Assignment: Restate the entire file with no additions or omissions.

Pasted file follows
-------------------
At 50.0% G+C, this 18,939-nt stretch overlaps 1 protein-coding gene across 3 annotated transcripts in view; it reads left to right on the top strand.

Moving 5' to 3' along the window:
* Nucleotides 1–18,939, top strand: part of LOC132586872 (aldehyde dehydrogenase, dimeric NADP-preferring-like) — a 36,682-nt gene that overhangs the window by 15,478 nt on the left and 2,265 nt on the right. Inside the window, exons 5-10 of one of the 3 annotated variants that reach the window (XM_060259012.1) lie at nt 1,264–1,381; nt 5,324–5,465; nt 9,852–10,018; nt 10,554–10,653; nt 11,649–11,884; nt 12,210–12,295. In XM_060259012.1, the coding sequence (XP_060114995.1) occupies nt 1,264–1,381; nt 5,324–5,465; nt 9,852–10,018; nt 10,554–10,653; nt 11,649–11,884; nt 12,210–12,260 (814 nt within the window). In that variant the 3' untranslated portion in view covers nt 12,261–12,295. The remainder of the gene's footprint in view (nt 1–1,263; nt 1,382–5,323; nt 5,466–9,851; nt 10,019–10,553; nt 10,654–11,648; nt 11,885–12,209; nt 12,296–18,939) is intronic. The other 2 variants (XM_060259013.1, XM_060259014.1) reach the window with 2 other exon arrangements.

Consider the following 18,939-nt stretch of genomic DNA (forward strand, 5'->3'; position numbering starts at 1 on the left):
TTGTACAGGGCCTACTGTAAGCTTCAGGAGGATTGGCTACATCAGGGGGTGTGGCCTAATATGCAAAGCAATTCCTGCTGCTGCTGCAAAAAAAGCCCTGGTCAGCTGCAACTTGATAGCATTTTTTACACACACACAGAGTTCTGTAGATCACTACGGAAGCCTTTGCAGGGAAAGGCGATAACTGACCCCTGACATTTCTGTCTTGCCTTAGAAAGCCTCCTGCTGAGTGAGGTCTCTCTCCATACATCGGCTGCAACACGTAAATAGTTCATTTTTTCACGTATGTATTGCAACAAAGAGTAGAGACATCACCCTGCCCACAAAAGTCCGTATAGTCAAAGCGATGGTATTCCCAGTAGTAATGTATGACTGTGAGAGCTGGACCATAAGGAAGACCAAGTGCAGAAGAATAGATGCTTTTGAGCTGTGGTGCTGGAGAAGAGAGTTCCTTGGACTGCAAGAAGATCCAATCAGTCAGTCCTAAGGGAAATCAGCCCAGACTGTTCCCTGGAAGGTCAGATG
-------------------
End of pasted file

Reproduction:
At 50.0% G+C, this 18,939-nt stretch overlaps 1 protein-coding gene across 3 annotated transcripts in view; it reads left to right on the top strand.

Moving 5' to 3' along the window:
* Nucleotides 1–18,939, top strand: part of LOC132586872 (aldehyde dehydrogenase, dimeric NADP-preferring-like) — a 36,682-nt gene that overhangs the window by 15,478 nt on the left and 2,265 nt on the right. Inside the window, exons 5-10 of one of the 3 annotated variants that reach the window (XM_060259012.1) lie at nt 1,264–1,381; nt 5,324–5,465; nt 9,852–10,018; nt 10,554–10,653; nt 11,649–11,884; nt 12,210–12,295. In XM_060259012.1, the coding sequence (XP_060114995.1) occupies nt 1,264–1,381; nt 5,324–5,465; nt 9,852–10,018; nt 10,554–10,653; nt 11,649–11,884; nt 12,210–12,260 (814 nt within the window). In that variant the 3' untranslated portion in view covers nt 12,261–12,295. The remainder of the gene's footprint in view (nt 1–1,263; nt 1,382–5,323; nt 5,466–9,851; nt 10,019–10,553; nt 10,654–11,648; nt 11,885–12,209; nt 12,296–18,939) is intronic. The other 2 variants (XM_060259013.1, XM_060259014.1) reach the window with 2 other exon arrangements.

Consider the following 18,939-nt stretch of genomic DNA (forward strand, 5'->3'; position numbering starts at 1 on the left):
TTGTACAGGGCCTACTGTAAGCTTCAGGAGGATTGGCTACATCAGGGGGTGTGGCCTAATATGCAAAGCAATTCCTGCTGCTGCTGCAAAAAAAGCCCTGGTCAGCTGCAACTTGATAGCATTTTTTACACACACACAGAGTTCTGTAGATCACTACGGAAGCCTTTGCAGGGAAAGGCGATAACTGACCCCTGACATTTCTGTCTTGCCTTAGAAAGCCTCCTGCTGAGTGAGGTCTCTCTCCATACATCGGCTGCAACACGTAAATAGTTCATTTTTTCACGTATGTATTGCAACAAAGAGTAGAGACATCACCCTGCCCACAAAAGTCCGTATAGTCAAAGCGATGGTATTCCCAGTAGTAATGTATGACTGTGAGAGCTGGACCATAAGGAAGACCAAGTGCAGAAGAATAGATGCTTTTGAGCTGTGGTGCTGGAGAAGAGAGTTCCTTGGACTGCAAGAAGATCCAATCAGTCAGTCCTAAGGGAAATCAGCCCAGACTGTTCCCTGGAAGGTCAGATG